Monday morning we head for the Rio Dulce area.  We got a room at a “resort” on the Lake Izabal, the largest lake in Guatemala.  Once again, we were the only visitors on the premises.  That afternoon we spent some time at a nearby hot falls; the water pouring off the rocks was like a hot shower, but the pool beneath was surprisingly chilly.  It was a cloudy, cool, and breezy day which carried into the night.  It must be delightfully tropical and exotic when the weather is warm and balmy; why else would our windows only have screens but NO window panes?  In the end, after asking for and receiving two rather thin blankets from the owner (who was a little surprised by the request), we slept in clothes that night.

Tuesday we made a quick drive to the town of San Felipe, the home of El Castillo de San Felipe, a castle built in 1595 as protection from pirates.  It was a rainy, dreary day, and we explored the castle for a few hours, again virtually alone.  There were no frills to the castle; it wasn’t “enhanced” for tourists.  Just a maze of empty rooms, secret passageways with no light provided, and dangerously short walls overlooking steep drops that would never be allowed in an area of public use in the U.S.  We stayed the night in another hotel.  Our hotel choices are always comparable in cost to the fees associated with camping (when not free) and they provide bathroom facilities, oftentimes dining and wi-fi possibilities, and certain protection from the elements.  Sometimes a hot shower is just worth it.  Trust us on that one.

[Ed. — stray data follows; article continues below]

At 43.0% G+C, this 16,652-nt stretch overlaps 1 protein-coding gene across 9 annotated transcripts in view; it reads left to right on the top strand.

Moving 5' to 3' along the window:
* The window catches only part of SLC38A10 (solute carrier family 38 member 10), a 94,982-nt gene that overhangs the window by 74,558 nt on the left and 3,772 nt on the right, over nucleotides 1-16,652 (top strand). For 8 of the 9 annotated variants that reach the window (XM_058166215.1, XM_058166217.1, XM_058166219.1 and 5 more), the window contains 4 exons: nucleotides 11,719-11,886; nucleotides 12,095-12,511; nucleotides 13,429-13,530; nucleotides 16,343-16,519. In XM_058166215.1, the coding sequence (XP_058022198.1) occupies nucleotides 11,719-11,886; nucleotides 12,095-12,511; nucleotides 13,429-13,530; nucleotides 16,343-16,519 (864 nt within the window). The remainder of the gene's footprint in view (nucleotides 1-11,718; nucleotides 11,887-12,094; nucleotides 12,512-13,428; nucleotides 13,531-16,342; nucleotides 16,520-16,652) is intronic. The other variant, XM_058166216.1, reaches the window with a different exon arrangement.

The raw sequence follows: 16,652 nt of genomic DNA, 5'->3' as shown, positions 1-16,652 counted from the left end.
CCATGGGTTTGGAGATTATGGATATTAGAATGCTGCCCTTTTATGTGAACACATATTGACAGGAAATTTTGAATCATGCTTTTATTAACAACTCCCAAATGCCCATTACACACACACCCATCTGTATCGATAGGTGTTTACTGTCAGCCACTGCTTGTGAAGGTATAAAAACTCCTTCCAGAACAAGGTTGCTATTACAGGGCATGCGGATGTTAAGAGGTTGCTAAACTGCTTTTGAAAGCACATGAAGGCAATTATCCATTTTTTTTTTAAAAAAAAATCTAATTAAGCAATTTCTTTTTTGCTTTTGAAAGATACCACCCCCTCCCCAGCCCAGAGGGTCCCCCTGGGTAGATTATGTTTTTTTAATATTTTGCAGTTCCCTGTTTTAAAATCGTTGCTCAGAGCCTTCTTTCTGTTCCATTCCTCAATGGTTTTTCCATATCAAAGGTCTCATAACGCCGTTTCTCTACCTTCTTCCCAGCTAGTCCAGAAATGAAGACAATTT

On Wednesday morning we headed to the city of Rio Dulce and set up lodging in the parking lot of a hotel/restaurant for just over $6.  Yes, in the parking lot.  We arranged for a boat trip down the Rio Dulce to the city of Livingston, which, since it lies on the Caribbean Coast, has an interesting mix of native Guatemalan (Mayan) people and the Garifuna, people of Caribbean Guatemala, Honduras, and Belize who are descents of African slaves from the 17th century and who now speak an occasionally confusing mix of Caribbean and French with some traces of African languages thrown in for good measure.  The boat ride to Livingston lasted about two hours, which included a couple small stops along the way.  Our boat was filled with passengers with one-way tickets: they had backpacks along and would be staying at hotels that were only accessible by boat.